This article appeared online at on Monday, July 22, 2019: 

Last week’s overwhelming rejection by the House of a motion to begin impeachment hearings against the president — 332-95 — didn’t faze Tennessee Steve Cohen or New York Democrat Jerry Nadler. On Friday, during an interview on CNN’s The Situation Room, Cohen unloaded his frustration over the vote: “There was just a smorgasbord of obstruction by Trump, whether asking staff to lie for him, whether asking staff to do deeds that were obstructive, and asking Mueller to resign, or asking [then-Attorney General Jeff] Sessions to unrecuse himself, dangling pardons before Manafort, dangling a pardon before Michael Cohen at one time.”

On Sunday, Nadler told Fox News Sunday that the president “violated the law six ways from Sunday,” adding “The president and the attorney general and others have spent the last few months systematically lying to the American people about what the investigation found. They’ve said it found no collusion, that it found no obstruction, that it exonerated the president. All three of those statements are absolute lies.”

They are betting all their remaining chips on Robert Mueller’s testimonies on Wednesday to give them what they want: a chance to pressure House Speaker into bringing a motion to impeach back to the floor for another vote.

Nadler said that Mueller’s report “found a great deal of collusion, it found a great deal of obstruction of justice by the president, and it pointedly refused to exonerate the president. We think it’s very important for the American people to hear directly what the facts are because this is a president who has violated the law six ways from Sunday. If anyone else had been accused of what the report finds the president had done, they would have been indicted. It’s important that we not have a lawless administration and a lawless president.”

Except that the American people have already had a belly full of the Mueller investigation that was released last April, and have already made up their minds about impeaching the president. A CNN poll shows that 54 percent of Americans oppose impeachment.

Stephen Collinson, writing for CNN, pointed out just how risky Mueller’s testimony, such as it might be, is to the Democrats. He called his testimony the Democrats’ “make or break” moment, their “last, best hope” of proving that the president committed impeachable crimes, that they are banking on Mueller’s testimonies before two House committees on Wednesday to be a “political game changer.” Collinson said the Democrats “hope the hearings will bolster their 2020 case that he [the president] is too corrupt and unpatriotic to deserve a second term.” But, added Collinson, “There is a risk that [Mueller’s] testimony could be an anti-climax.”

Republicans on both committees — the House’s Intelligence and Judiciary Committees — are gearing up to rebuff the presumption and instead take the opportunity to quiz Mueller on his biased staff, his reliance on the discredited Steele dossier, and asking when he concluded that the president wasn’t guilty of collusion. Knowing that, they will then Mueller to explain why he let the investigation continue for months afterwards.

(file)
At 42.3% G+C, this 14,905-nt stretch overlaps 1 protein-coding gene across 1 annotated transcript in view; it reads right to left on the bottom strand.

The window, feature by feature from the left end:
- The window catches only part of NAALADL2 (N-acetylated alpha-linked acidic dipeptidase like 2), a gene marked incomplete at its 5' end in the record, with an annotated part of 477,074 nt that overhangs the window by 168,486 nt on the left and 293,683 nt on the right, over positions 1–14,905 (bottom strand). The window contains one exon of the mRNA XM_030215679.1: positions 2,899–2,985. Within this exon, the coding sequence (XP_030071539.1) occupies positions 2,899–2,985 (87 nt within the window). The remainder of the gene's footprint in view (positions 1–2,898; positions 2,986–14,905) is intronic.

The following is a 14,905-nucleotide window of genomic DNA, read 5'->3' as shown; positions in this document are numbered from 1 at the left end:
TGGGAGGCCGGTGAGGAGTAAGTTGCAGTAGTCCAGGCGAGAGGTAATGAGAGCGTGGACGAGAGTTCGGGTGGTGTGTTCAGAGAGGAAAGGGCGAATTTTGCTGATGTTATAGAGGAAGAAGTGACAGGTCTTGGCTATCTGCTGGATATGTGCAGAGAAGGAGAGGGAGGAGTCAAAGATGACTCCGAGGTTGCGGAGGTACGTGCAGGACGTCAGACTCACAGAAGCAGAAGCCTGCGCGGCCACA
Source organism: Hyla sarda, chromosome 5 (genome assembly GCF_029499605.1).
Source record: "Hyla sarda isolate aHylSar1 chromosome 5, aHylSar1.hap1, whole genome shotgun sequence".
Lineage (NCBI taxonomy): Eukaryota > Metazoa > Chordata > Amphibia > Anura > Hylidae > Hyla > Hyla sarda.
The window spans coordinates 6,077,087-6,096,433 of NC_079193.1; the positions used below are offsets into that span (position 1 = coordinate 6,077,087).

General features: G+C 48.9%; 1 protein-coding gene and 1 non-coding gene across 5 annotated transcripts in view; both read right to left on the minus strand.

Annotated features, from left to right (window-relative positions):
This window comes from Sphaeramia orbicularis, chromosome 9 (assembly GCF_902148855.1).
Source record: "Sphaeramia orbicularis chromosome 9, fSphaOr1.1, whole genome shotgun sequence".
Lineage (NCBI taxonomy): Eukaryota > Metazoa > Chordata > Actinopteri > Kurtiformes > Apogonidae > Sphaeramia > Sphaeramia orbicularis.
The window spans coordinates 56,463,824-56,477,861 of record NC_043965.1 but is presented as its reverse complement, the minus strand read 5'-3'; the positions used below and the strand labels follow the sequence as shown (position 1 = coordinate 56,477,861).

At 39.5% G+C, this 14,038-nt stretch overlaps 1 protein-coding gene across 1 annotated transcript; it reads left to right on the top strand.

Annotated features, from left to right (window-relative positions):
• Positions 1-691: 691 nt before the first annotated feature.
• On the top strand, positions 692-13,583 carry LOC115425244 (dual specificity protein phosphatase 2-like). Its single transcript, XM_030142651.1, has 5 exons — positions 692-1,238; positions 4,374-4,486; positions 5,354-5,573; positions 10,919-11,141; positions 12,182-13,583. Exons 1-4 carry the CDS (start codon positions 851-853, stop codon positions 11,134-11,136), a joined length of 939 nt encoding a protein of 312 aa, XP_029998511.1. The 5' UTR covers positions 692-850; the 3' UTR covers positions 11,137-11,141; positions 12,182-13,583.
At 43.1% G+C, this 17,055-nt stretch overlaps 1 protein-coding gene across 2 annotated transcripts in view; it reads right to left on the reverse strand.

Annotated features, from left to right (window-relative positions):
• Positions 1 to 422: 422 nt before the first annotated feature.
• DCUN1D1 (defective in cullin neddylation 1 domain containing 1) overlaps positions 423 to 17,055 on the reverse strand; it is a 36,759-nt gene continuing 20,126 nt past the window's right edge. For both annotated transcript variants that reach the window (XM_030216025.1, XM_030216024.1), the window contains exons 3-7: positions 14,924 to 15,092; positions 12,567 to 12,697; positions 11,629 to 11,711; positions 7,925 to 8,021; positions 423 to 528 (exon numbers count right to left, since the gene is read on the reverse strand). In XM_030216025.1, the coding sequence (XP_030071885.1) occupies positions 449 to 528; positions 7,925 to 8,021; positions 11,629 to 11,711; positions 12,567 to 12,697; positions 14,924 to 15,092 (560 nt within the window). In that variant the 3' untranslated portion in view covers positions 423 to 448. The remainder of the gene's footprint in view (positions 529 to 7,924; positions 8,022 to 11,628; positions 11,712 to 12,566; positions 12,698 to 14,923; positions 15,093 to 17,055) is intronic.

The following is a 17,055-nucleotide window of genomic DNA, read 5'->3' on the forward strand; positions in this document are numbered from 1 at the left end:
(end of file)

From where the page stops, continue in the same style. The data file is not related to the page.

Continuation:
In other words, the Democrats’ attempt to uncover impeachable presidential crimes — their “final” attempt, according to Collinson — could backfire in a major way. Not only do the American people not care about the “spectacle” on Wednesday, the chances for any disclosures to impact the 2020 presidential election are between slim and none.

In the worst case-scenario for Trump — Mueller reveals impeachable offenses and the House forces Pelosi to bring a vote to the floor, and the vote passes — it will go nowhere in the Senate, and the president will use it as a campaign tool, claiming harassment by the House Democrats and victory over them when their move fails in the Senate.

According to Upshot, a New York Times venture that focuses on political polling, not only is the president likely to win reelection, he could actually expand his 2016 advantage in the Electoral College. Upshot’s reporter, Nate Cohn, said that the president’s approval rating among his core constituency “has been stable even after seemingly big missteps. And if it improves by just a modest amount — not unusual for incumbents with a strong economy — he could have a distinct chance to win re-election … [and] the president’s relative advantage in the Electoral College could grow even further in a high-turnout election.”

David Bahnsen agrees with Cohn. The managing partner of a billion-dollar wealth-management firm, a trustee of the National Review Institute and a frequent visitor on Fox News, Bahnsen looked at the last 100 years of electoral history and noted, “The last 100 years of history tells us that if the stock market is strong in the third and fourth years of a president’s first term, he’s almost guaranteed to win reelection.… It has been a reliable political weather vane for the last century.”

Robert Mueller’s testimony — or lack thereof — on Wednesday may be the Democrats’ last shot at impeaching the president. It’s looking increasingly likely to be a dud. Even if it isn’t, the Democrats remain in a no-win situation, with the president likely to win reelection in any event.

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